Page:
I began my tenure as the OU’s executive vice president in the spring of 2014. Within weeks of assuming my duties, in April of 2014, we learned of the kidnapping of three Israeli teens from a bus stop at Alon Shvut in Gush Etzion. In a rare moment of absolute national unity, all of Israel (indeed, all of world Jewry) came together to pray for the safe return of these three young men. I traveled to Israel to visit with the Fraenkel family, whose son Naftali was one of the boys, to directly convey the fervent prayers of the American Jewish community and our solidarity with the teens’ families. To our great sorrow, our hopes were not realized when the three teens were found brutally murdered. In the aftermath of this heinous act, and the escalating barrage of missile attacks on Israel, war with Gaza (known as Operation Protective Edge) followed shortly. Several of our NCSY summer programs had already left for Israel; others were scheduled to leave imminently, together with Yachad’s Yad B’Yad program; still others were scheduled to travel first to Europe and then make their way to Israel.
What ensued was perhaps the most intense, anxiety-provoking two-week period I have ever been called upon to manage, as we struggled to relocate those already in Israel to the Golan, and divert the trips that had not yet left to other destinations. Every day, sometimes every hour, required that we make a new and difficult decision. We hoped for the best and planned for the worst. And, through it all, we never wavered from our fundamental goals of preserving the safety and wellbeing of the young people entrusted to our care, and the transparent and timely communication of our plans to their parents. The NCSY and Yachad staff worked tirelessly to accomplish these goals, and they succeeded beyond any reasonable expectation.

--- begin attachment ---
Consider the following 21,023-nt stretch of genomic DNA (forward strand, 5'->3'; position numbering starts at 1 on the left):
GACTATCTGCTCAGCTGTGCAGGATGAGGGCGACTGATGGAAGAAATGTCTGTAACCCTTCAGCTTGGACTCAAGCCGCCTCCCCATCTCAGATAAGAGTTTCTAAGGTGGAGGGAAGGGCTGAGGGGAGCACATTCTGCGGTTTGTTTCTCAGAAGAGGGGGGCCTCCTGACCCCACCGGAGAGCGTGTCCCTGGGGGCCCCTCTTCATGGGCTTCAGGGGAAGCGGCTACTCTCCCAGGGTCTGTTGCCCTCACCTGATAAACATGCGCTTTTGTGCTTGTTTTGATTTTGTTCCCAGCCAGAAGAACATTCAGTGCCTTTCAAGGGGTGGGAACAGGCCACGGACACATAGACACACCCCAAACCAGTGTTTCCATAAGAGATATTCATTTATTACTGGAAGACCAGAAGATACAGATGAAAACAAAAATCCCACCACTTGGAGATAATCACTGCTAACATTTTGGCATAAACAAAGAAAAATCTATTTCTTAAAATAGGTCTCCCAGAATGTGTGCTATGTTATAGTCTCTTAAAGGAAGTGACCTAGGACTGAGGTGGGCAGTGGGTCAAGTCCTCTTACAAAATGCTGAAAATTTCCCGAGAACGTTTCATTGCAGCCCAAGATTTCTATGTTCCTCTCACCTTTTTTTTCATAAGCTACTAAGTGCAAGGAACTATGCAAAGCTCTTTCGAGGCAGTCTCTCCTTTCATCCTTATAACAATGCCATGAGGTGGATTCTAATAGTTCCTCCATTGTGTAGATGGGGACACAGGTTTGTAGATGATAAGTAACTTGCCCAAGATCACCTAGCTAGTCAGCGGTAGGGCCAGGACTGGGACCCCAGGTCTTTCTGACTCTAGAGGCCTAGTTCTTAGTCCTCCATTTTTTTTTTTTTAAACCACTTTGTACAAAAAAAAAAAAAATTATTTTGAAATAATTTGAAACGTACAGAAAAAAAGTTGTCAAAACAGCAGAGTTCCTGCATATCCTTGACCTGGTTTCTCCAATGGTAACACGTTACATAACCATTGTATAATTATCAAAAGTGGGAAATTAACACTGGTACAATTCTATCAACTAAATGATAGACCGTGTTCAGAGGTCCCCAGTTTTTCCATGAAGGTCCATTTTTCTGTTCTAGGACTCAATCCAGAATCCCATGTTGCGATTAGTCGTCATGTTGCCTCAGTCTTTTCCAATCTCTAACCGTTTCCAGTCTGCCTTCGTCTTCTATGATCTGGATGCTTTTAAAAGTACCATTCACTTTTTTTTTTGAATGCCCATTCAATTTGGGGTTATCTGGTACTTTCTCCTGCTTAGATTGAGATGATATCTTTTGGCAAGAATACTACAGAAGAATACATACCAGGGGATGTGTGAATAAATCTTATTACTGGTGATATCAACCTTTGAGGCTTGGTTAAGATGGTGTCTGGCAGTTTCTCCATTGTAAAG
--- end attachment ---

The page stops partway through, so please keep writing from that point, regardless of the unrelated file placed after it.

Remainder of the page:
Fast forward six years. I frankly had not expected to end my OU tenure enmeshed in another crisis. The Covid-19 pandemic is a true disaster, a once-in-a-lifetime occurrence. The cost in human life has been staggering; thousands of lives lost with frightening and bewildering speed and ferocity; friends and family left to mourn in isolation; shuls and yeshivot—the center of our very existence—shuttered; an economy left in devastation, millions out of work. And yet, throughout this crisis, the lessons of the Stockdale Paradox again guided our reaction. We hoped for the best and planned for the worst.